Everything is Dangerous mix by Prudence Rees-Lee
Dividing her time between Melbourne and LA, musician and performer Prudence Rees-Lee was in the US during this week’s historic (and terrifying) election. Just days after the results were announced, she put together ‘Everything is Dangerous, Everything is Wonderful’ – a mix comprising “songs and music of protest, from times of political unrest, made in oppressive regimes, by artists who were exiled, from voices which are dissatisfied, confused, alone and finally hope for the sun at the end of the struggle,” says Prudence.
Having released her debut album Court Music from the Planet of Love in 2013, Prudence Rees-Lee is currently recording her second album Growing Closer, written during an artist residency in Bolivia. Her music videos have been exhibited at the National Gallery of Victoria and Melbourne Animation Festival, and she is an ensemble member of award-winning experimental theatre company Four Larks. In 2015, Prudence co-founded Schema47, an experimental research studio drawing from fields as diverse as planetary science, literary theory, dance, theoretical biology, computer science, design, biology, and music to develop a series of experiences and art works to investigate how we perceive and engage with our world.
Listen to Prudence’s mix below.
EARS #23: Everything is Dangerous, Everything is Wonderful mix by Prudence Rees-Lee – tracklisting
1. The Beatles – Revolution
2. Gil Scott-Heron – The Revolution will not be televised
3. Os Mutantes – A Minha Menina
4. West Coast Pop Art Experimental Band – Suppose They Give A War (And No One Comes)
5. Gal Costa – Divino Maravilhosó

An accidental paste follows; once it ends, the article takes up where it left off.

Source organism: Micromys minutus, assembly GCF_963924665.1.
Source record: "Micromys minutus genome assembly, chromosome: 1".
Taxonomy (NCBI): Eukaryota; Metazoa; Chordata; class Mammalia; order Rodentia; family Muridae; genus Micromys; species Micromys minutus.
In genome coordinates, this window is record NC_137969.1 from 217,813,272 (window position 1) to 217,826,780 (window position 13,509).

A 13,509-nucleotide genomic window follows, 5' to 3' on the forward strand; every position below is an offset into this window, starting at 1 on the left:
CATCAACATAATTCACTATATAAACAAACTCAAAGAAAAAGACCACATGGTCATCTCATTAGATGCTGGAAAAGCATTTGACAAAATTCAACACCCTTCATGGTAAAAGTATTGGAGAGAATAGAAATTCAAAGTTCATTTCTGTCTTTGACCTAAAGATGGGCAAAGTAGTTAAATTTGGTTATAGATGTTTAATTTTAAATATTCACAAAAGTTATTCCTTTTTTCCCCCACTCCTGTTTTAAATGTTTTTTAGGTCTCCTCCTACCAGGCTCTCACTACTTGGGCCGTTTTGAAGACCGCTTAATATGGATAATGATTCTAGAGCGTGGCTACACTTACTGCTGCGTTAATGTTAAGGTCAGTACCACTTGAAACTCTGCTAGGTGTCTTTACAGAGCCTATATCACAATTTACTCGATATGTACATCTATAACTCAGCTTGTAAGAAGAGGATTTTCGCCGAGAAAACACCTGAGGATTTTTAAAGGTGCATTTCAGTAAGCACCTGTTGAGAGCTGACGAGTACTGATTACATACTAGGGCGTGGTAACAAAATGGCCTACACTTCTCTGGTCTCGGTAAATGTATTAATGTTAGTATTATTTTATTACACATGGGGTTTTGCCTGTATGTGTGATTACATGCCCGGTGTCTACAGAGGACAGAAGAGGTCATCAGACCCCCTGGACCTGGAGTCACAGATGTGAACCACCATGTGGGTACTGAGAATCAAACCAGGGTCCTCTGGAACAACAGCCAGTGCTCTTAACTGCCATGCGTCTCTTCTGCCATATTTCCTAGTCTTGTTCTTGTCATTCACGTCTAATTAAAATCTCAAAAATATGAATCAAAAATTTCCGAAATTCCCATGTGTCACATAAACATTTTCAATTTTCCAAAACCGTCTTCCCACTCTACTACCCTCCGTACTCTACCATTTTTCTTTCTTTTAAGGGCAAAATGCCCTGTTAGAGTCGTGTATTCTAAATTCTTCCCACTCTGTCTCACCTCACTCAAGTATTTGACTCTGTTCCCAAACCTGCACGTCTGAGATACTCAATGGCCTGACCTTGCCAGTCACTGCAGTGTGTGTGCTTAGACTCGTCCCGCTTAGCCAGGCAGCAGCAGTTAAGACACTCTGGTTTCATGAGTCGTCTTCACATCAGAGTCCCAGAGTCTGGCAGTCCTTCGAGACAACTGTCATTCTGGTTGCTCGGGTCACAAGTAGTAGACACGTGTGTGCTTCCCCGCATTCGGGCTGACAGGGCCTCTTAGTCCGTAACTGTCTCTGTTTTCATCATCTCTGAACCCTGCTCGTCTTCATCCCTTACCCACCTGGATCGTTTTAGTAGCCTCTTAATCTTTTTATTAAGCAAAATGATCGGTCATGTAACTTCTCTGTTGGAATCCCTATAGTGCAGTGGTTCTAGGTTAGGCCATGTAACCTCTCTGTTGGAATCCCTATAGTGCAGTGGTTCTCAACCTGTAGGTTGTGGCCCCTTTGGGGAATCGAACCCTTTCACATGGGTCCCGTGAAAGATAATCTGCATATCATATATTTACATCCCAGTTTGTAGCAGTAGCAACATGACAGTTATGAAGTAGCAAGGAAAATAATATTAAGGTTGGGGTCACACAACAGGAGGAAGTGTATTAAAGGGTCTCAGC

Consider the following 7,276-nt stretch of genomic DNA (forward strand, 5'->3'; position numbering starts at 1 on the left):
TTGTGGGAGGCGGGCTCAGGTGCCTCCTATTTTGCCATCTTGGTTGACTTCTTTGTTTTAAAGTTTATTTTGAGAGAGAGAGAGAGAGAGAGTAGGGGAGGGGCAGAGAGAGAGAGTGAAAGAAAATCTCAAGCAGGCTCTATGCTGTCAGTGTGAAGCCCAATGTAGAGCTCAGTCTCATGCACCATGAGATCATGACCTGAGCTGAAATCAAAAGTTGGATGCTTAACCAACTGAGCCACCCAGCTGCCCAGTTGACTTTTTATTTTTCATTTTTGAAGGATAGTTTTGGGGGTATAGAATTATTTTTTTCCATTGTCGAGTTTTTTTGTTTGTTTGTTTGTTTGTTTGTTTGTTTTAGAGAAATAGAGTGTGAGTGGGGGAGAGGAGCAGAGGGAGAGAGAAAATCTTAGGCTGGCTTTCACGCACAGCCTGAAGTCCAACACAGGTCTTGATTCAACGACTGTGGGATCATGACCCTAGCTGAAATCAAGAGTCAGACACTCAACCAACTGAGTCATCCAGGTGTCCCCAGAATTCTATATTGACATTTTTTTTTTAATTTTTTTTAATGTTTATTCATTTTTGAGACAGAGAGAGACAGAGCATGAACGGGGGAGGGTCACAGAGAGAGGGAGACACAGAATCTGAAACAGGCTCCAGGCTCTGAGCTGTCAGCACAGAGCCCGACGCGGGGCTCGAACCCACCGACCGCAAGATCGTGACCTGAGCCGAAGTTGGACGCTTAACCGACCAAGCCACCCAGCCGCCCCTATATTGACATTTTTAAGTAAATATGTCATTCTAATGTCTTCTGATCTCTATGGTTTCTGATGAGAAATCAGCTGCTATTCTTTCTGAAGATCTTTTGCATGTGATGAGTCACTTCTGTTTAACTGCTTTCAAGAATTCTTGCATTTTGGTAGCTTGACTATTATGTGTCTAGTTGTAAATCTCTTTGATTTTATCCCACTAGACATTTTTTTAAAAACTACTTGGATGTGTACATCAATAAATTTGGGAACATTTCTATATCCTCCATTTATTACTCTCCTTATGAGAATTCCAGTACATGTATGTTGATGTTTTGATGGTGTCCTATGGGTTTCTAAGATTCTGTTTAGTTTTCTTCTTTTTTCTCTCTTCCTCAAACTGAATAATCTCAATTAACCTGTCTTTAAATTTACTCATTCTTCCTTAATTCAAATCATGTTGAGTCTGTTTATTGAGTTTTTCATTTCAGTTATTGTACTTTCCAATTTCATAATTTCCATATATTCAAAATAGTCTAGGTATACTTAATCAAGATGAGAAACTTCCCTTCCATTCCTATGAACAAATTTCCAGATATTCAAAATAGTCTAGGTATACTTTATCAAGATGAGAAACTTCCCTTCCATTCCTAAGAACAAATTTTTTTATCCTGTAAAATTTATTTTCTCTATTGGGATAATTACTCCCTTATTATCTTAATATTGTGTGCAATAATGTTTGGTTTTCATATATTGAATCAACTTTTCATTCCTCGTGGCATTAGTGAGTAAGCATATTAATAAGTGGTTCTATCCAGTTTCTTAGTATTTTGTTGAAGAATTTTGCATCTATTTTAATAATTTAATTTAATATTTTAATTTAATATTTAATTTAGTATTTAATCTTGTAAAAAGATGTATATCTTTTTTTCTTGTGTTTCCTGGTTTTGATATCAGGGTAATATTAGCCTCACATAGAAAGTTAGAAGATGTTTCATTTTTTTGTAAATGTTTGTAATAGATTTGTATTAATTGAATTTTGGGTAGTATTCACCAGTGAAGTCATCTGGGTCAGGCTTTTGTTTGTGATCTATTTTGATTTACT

6. Prudence – Fair Witness
7. Angel Parra – Me gustan los estudiantes
8. Scott Walker – Hero Of The War
9. Joan Baez – Prison trilogy (Billy Rose)
10. Fela Kuti – Zombie
11. Neil Young – Let’s Impeach The President
12. Kourosh Yaghmaei – Gole Yakh
13. Warumpi Band – Blackfella Whitefella
14. Curtis Mayfield – If There’s a Hell Below We’re All Going to Go
15. Linda Perhacs – Hey, Who Really Cares?
16. Lee Hazlewood – White People Thing
17. Quilapayún – El pueblo unido, jamás será vencido
18. The Beatles – Here Comes The Sun
- Using jellyfish as a motif to examine consumption, environmental degradation and other critical issues associated with global warming, Penelope Davis's 'Sea-change' considers the future of climate change through the eyes of the ocean. We recently caught up with Penelope to find out about the process behind a work that poetically evokes the symbiosis – at once beautiful and monstrous – between humans and nature
- Based on a prompt by French philosopher and urbanist Paul Virilio, EXIT (2008–15) is an experimental 360-degree installation created by Diller Scofidio + Renfro with a team of statisticians, scientists and geographers. Sara Savage speaks with Fondation Cartier curator Thomas Delamarre about working at the intersection of art and data, and about the role of cultural institutions in effecting change
- Influential architect Robin Boyd, known for his sensitive variation of modernism, is a household name that stretches far beyond the architectural elite. Boyd’s is a legacy that has endured in his expansive body of work, lovingly upheld in no small part by the 2005-established Robin Boyd Foundation. Rachel Elliot-Jones visits founder and director, Tony Lee, at the Foundation’s headquarters in Melbourne